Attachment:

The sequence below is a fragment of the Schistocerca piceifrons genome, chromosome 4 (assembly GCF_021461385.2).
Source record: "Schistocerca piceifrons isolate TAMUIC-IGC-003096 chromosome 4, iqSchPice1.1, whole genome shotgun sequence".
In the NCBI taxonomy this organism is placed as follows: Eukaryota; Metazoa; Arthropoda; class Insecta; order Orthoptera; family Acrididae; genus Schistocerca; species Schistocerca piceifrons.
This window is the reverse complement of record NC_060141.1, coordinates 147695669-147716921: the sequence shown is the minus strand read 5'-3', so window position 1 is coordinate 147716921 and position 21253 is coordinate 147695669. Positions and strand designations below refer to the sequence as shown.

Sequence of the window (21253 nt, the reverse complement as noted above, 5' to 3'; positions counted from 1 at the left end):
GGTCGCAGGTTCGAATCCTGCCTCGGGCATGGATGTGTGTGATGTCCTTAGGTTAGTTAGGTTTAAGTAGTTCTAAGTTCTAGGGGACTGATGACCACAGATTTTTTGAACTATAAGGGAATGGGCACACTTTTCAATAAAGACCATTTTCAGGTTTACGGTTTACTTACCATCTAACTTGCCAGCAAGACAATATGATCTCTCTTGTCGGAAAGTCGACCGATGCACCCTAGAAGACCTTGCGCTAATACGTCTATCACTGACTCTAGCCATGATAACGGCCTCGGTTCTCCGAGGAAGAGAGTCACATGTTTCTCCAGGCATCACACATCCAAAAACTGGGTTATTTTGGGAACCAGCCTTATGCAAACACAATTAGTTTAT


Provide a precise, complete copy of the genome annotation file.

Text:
The sequence below is a fragment of the Schistocerca piceifrons genome, chromosome 4 (assembly GCF_021461385.2).
Source record: "Schistocerca piceifrons isolate TAMUIC-IGC-003096 chromosome 4, iqSchPice1.1, whole genome shotgun sequence".
In the NCBI taxonomy this organism is placed as follows: Eukaryota; Metazoa; Arthropoda; class Insecta; order Orthoptera; family Acrididae; genus Schistocerca; species Schistocerca piceifrons.
This window is the reverse complement of record NC_060141.1, coordinates 147695669-147716921: the sequence shown is the minus strand read 5'-3', so window position 1 is coordinate 147716921 and position 21253 is coordinate 147695669. Positions and strand designations below refer to the sequence as shown.

Sequence of the window (21253 nt, the reverse complement as noted above, 5' to 3'; positions counted from 1 at the left end):
GGTCGCAGGTTCGAATCCTGCCTCGGGCATGGATGTGTGTGATGTCCTTAGGTTAGTTAGGTTTAAGTAGTTCTAAGTTCTAGGGGACTGATGACCACAGATTTTTTGAACTATAAGGGAATGGGCACACTTTTCAATAAAGACCATTTTCAGGTTTACGGTTTACTTACCATCTAACTTGCCAGCAAGACAATATGATCTCTCTTGTCGGAAAGTCGACCGATGCACCCTAGAAGACCTTGCGCTAATACGTCTATCACTGACTCTAGCCATGATAACGGCCTCGGTTCTCCGAGGAAGAGAGTCACATGTTTCTCCAGGCATCACACATCCAAAAACTGGGTTATTTTGGGAACCAGCCTTATGCAAACACAATTAGTTTAT